With the warmer weather upon us, the activity on our playgrounds and fields increases tremendously. We have hundreds and hundreds of children participating in youth sports programs and many other kids playing on our playground equipment each week. This speaks volumes of our community – we have kids who really enjoy recreational activities. This is exactly how our fields and playgrounds should be utilized.
A couple of points of note.
Spring Athletics. A new season of athletics is now under way. We have the schedules for badminton, baseball, lacrosse, softball and track on our website, http://www.islandtrees.org/pdfs/athletics/sss.pdf. We hope you’re able to come out and support our teams!
Providing transformative relief to millions of taxpayers, creating tens of thousands of new jobs, and ensuring a stronger, more prosperous future for many years to come are the cornerstone of the Senate’s ‘2012 New Jobs – New York’ plan. Nassau County residents will greatly benefit should this plan become law.
In 2011, I and my colleagues successfully reduced state spending, cut income taxes (bringing middle class rates to the lowest level in 58 years), rolled back the MTA Payroll Tax, and provided a 2 percent cap on local property taxes, all of which were particularly onerous for Nassau residents.
On behalf of the family of Matthew T. Walsh, who passed away unexpectedly, we want to express our heartfelt thanks to our friends and families in the Levittown community for their overwhelming support during our time of grief. Your hugs and tears helped us more than you will ever know.
Two recent house fires, one in New Jersey and one right here in Levittown has prompted me, in the interest of fire safety, to review both of them. The fire in South Plainfield, NJ two weeks ago took the lives of four young children and one adult. It scarred the lives of the members of that volunteer fire department’s members. They witnessed horrors there that they will long remember.
The other house fire took place in Levittown on Feb. 24. In that fire, three children and one adult escaped with very minor injuries. The Levittown Fire Department volunteers responded quickly and extinguished the fire.
Learning is like building a house – you need to do it from the foundation up one step at a time. Naturally, children need to know the basics before they can tackle complex topics. These are skills parents can start building in the home step by step and teachers can then enrich at school. To do this, parents need to read and talk with their children each day to develop a strong foundation of knowledge. In fact, it is suggested that pre-school and elementary parents spend at least 15 minutes a day reading with their children. If this is unrealistic in your home, then your children should spend this time with reading materials.
Senator Kemp Hannon reports the New York State Senate has passed a trio of school bus bills, which will protect child safety and enhance communication.
Senate bill 3099A increases the penalties for passing a stopped school bus. The legislation would impose a 60-day suspension of a driver’s license if convicted of passing a stopped school bus two or more times. This legislation would make the penalties for passing a stopped school bus multiple times the same as penalties for drivers convicted of speeding in a construction zone two or more times.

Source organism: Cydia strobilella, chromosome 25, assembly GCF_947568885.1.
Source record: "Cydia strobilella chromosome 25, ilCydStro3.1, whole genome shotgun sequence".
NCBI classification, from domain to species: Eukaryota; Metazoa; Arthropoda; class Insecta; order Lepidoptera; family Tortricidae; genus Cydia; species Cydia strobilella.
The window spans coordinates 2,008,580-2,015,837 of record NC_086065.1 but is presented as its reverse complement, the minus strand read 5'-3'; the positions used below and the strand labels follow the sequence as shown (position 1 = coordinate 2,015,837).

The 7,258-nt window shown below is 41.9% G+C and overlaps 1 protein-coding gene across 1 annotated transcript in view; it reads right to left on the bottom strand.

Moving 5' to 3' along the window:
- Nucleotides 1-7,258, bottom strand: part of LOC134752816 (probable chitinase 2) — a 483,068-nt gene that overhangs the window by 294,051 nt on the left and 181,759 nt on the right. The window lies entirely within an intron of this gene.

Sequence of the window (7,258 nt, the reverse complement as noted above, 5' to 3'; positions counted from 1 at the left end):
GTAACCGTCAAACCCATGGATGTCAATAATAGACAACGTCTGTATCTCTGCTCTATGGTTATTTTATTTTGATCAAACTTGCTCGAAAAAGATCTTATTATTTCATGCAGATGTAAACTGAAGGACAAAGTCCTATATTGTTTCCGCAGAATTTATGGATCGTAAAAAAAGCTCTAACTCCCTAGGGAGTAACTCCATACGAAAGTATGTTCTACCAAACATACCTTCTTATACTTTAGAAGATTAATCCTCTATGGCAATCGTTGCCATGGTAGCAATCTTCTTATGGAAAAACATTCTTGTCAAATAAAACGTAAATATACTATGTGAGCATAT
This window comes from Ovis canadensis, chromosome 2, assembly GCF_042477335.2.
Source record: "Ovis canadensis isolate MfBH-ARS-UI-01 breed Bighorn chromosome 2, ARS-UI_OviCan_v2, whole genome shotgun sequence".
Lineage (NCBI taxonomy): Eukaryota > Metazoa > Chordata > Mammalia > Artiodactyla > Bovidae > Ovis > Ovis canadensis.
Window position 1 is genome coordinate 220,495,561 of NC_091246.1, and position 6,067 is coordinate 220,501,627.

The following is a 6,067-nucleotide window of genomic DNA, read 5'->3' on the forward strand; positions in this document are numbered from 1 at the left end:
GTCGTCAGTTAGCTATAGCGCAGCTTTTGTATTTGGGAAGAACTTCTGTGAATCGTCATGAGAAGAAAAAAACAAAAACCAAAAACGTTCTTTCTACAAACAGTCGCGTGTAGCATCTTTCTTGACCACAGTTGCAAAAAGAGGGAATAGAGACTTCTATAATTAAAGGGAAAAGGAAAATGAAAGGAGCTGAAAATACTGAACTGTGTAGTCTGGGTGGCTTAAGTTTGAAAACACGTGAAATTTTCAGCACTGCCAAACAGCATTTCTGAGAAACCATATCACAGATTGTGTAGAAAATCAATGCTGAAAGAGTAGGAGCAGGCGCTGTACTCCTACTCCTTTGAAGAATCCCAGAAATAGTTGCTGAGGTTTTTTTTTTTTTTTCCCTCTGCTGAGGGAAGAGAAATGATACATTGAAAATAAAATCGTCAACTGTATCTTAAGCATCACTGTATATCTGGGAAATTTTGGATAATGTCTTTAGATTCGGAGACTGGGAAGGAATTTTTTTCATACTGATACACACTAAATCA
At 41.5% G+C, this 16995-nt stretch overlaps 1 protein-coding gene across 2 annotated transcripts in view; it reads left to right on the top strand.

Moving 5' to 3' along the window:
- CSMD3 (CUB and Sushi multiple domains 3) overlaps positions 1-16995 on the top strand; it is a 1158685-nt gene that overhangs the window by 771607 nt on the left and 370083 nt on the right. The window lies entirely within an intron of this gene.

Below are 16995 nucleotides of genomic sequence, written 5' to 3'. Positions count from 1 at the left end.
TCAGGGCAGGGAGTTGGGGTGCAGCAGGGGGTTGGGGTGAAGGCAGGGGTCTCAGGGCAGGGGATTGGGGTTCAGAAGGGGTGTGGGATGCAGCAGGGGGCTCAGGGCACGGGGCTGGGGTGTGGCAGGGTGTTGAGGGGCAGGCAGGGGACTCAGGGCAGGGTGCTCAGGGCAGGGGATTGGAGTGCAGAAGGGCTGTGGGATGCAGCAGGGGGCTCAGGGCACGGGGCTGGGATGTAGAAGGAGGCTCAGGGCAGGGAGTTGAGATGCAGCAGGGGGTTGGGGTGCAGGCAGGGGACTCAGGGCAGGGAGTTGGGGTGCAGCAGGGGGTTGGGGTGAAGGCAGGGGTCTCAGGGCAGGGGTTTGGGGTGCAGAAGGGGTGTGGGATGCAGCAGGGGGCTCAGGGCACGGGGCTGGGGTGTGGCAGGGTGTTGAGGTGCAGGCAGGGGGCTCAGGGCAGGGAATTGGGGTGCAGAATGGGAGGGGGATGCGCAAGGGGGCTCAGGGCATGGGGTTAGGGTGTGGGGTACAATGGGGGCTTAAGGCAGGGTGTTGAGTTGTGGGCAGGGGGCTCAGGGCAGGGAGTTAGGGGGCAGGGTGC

2011 was the year the state Legislature was finally able to come together, put politics aside, and pass some of the most taxpayer-and business-friendly legislation in decades. Despite these accomplishments, however, from the property tax cap, a reduction in state spending, repeal of the MTA payroll tax, and a reformed tax code, there remains one piece of the people’s business left undone: Medicaid.
With an annual tab of nearly $54 billion, nearly a third of the total state budget, Medicaid continues to be one of the top cost-drivers in New York State. There are currently 4.9 million enrollees in our state, with every indication that this number will only continue to rise. Twenty-five percent of our state population is eligible to receive 33 percent of our state’s spending in 2012. That statistic alone is a bruising example of how poorly the Medicaid system is administered. What’s worse, New York currently spends $1 billion per week on Medicaid, with costs skyrocketing annually.
This Black History Month, I’ll be remembering the four people most responsible for stamping out slavery: the journalist William Lloyd Garrison, the Quaker preacher Ellias Hicks, the parliamentarian William Wilberforce, and the ceramics manufacturer (and grandfather of Charles Darwin) Josiah Wedgwood. Like most of the tens of thousands of men who died fighting in the Civil War for the Union and the Royal Navy’s sailors who enforced the outlawing of the slave trade on the seas, these people were white Anglo-Saxon, Protestant males.
If many young people are unfamiliar with these men - and, indeed, all-too-many are - it’s because the historical facts don’t fit the current politically correct orthodoxy: that white people are inherently racists, that Western culture is intrinsically oppressive, and that Christianity is an apologia for racial discrimination. But, indeed, slavery was abolished, ultimately, by the very society that practiced it in the first place. Ralph Waldo Emerson, speaking on August 1, 1844 about the emancipation of slaves in the British West Indies noted, “Other revolutions have been the insurrection of the oppressed. This was the repentance of the tyrant.”
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